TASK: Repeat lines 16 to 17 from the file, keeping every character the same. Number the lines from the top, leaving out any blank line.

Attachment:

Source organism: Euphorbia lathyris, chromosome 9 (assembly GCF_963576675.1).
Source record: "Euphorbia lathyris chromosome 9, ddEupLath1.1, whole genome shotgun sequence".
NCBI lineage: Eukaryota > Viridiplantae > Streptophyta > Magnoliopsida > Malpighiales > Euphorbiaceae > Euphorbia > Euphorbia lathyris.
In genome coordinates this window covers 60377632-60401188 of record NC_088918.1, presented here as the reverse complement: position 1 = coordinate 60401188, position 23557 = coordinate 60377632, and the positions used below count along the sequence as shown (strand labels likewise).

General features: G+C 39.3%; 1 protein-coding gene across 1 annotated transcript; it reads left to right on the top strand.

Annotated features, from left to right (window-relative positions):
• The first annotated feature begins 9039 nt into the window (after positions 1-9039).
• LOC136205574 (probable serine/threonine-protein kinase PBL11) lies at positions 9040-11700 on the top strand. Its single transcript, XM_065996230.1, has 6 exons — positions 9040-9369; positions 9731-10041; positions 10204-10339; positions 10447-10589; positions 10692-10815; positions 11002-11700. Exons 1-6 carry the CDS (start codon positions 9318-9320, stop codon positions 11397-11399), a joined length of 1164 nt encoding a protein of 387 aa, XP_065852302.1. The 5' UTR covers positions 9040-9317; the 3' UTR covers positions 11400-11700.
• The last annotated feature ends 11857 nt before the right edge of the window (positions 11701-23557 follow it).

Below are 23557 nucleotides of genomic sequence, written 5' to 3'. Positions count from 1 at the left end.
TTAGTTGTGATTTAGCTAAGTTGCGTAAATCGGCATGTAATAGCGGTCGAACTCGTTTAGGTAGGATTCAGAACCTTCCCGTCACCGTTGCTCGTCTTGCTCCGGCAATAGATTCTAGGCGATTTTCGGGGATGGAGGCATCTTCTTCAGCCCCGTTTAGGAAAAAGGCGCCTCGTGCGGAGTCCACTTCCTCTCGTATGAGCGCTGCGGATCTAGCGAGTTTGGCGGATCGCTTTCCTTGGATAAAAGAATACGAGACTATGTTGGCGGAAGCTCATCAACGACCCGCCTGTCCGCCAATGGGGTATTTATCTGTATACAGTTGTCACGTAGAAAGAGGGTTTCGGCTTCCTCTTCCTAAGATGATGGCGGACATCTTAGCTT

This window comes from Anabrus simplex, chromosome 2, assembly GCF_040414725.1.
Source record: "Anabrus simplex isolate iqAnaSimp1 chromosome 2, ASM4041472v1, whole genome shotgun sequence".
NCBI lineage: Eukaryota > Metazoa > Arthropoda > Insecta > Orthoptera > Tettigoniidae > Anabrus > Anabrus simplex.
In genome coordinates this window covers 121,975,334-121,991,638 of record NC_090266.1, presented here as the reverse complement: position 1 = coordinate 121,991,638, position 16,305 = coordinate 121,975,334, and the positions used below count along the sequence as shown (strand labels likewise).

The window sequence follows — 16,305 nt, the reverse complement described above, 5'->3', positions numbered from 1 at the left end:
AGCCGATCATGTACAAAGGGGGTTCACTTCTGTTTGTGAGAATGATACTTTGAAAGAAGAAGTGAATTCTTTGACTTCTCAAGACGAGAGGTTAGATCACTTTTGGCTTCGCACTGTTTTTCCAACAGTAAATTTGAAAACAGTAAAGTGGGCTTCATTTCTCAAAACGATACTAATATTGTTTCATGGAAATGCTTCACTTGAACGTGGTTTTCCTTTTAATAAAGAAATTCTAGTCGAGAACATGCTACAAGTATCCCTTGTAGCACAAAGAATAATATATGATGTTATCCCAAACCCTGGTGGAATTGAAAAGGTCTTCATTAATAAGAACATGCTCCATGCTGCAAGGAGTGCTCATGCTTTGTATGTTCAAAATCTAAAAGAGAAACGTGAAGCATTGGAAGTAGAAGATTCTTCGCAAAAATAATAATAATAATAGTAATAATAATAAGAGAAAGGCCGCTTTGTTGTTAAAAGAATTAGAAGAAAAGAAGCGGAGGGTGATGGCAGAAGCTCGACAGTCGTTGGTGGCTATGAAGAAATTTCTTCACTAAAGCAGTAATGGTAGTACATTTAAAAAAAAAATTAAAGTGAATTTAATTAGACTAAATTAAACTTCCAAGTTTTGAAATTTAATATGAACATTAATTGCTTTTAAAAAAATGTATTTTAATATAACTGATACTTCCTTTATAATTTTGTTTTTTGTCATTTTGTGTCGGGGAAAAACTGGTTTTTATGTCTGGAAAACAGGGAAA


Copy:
The window sequence follows — 16,305 nt, the reverse complement described above, 5'->3', positions numbered from 1 at the left end:
AGCCGATCATGTACAAAGGGGGTTCACTTCTGTTTGTGAGAATGATACTTTGAAAGAAGAAGTGAATTCTTTGACTTCTCAAGACGAGAGGTTAGATCACTTTTGGCTTCGCACTGTTTTTCCAACAGTAAATTTGAAAACAGTAAAGTGGGCTTCATTTCTCAAAACGATACTAATATTGTTTCATGGAAATGCTTCACTTGAACGTGGTTTTCCTTTTAATAAAGAAATTCTAGTCGAGAACATGCTACAAGTATCCCTTGTAGCACAAAGAATAATATATGATGTTATCCCAAACCCTGGTGGAATTGAAAAGGTCTTCATTAATAAGAACATGCTCCATGCTGCAAGGAGTGCTCATGCTTTGTATGTTCAAAATCTAAAAGAGAAACGTGAAGCATTGGAAGTAGAAGATTCTTCGCAAAAATAATAATAATAATAGTAATAATAATAAGAGAAAGGCCGCTTTGTTGTTAAAAGAATTAGAAGAAAAGAAGCGGAGGGTGATGGCAGAAGCTCGACAGTCGTTGGTGGCTATGAAGAAATTTCTTCACTAAAGCAGTAATGGTAGTACATTTAAAAAAAAAATTAAAGTGAATTTAATTAGACTAAATTAAACTTCCAAGTTTTGAAATTTAATATGAACATTAATTGCTTTTAAAAAAATGTATTTTAATATAACTGATACTTCCTTTATAATTTTGTTTTTTGTCATTTTGTGTCGGGGAAAAACTGGTTTTTATGTCTGGAAAACAGGGAAA